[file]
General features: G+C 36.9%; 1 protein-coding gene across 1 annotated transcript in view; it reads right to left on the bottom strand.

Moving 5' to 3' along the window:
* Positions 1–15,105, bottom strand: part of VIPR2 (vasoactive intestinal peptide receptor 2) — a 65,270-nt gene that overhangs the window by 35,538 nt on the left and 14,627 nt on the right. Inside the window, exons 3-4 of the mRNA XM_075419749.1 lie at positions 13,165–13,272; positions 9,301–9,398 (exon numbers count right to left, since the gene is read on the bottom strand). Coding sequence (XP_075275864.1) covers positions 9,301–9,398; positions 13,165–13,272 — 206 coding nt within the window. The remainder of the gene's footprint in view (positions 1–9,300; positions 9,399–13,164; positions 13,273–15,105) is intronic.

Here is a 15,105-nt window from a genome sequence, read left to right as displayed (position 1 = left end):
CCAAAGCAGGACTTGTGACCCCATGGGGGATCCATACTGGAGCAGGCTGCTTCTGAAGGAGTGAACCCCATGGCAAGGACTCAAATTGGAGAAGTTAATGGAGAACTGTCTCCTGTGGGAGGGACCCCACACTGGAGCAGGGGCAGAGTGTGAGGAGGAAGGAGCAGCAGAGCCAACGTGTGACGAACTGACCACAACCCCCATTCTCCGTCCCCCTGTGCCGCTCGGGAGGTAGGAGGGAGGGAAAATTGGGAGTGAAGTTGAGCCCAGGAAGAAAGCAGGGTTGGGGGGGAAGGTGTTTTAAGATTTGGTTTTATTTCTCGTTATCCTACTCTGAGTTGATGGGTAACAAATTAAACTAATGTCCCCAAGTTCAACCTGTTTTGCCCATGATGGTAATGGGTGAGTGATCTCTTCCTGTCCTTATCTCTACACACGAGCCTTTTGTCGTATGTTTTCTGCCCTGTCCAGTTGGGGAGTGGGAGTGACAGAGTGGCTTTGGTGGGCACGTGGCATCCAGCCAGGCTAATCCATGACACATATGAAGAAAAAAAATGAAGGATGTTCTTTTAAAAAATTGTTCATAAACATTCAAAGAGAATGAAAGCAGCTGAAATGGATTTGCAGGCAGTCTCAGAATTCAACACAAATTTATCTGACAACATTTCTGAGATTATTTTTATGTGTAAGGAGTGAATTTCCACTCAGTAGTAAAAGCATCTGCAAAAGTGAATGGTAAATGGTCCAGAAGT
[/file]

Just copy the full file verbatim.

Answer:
General features: G+C 36.9%; 1 protein-coding gene across 1 annotated transcript in view; it reads right to left on the bottom strand.

Moving 5' to 3' along the window:
* Positions 1–15,105, bottom strand: part of VIPR2 (vasoactive intestinal peptide receptor 2) — a 65,270-nt gene that overhangs the window by 35,538 nt on the left and 14,627 nt on the right. Inside the window, exons 3-4 of the mRNA XM_075419749.1 lie at positions 13,165–13,272; positions 9,301–9,398 (exon numbers count right to left, since the gene is read on the bottom strand). Coding sequence (XP_075275864.1) covers positions 9,301–9,398; positions 13,165–13,272 — 206 coding nt within the window. The remainder of the gene's footprint in view (positions 1–9,300; positions 9,399–13,164; positions 13,273–15,105) is intronic.

Here is a 15,105-nt window from a genome sequence, read left to right as displayed (position 1 = left end):
CCAAAGCAGGACTTGTGACCCCATGGGGGATCCATACTGGAGCAGGCTGCTTCTGAAGGAGTGAACCCCATGGCAAGGACTCAAATTGGAGAAGTTAATGGAGAACTGTCTCCTGTGGGAGGGACCCCACACTGGAGCAGGGGCAGAGTGTGAGGAGGAAGGAGCAGCAGAGCCAACGTGTGACGAACTGACCACAACCCCCATTCTCCGTCCCCCTGTGCCGCTCGGGAGGTAGGAGGGAGGGAAAATTGGGAGTGAAGTTGAGCCCAGGAAGAAAGCAGGGTTGGGGGGGAAGGTGTTTTAAGATTTGGTTTTATTTCTCGTTATCCTACTCTGAGTTGATGGGTAACAAATTAAACTAATGTCCCCAAGTTCAACCTGTTTTGCCCATGATGGTAATGGGTGAGTGATCTCTTCCTGTCCTTATCTCTACACACGAGCCTTTTGTCGTATGTTTTCTGCCCTGTCCAGTTGGGGAGTGGGAGTGACAGAGTGGCTTTGGTGGGCACGTGGCATCCAGCCAGGCTAATCCATGACACATATGAAGAAAAAAAATGAAGGATGTTCTTTTAAAAAATTGTTCATAAACATTCAAAGAGAATGAAAGCAGCTGAAATGGATTTGCAGGCAGTCTCAGAATTCAACACAAATTTATCTGACAACATTTCTGAGATTATTTTTATGTGTAAGGAGTGAATTTCCACTCAGTAGTAAAAGCATCTGCAAAAGTGAATGGTAAATGGTCCAGAAGT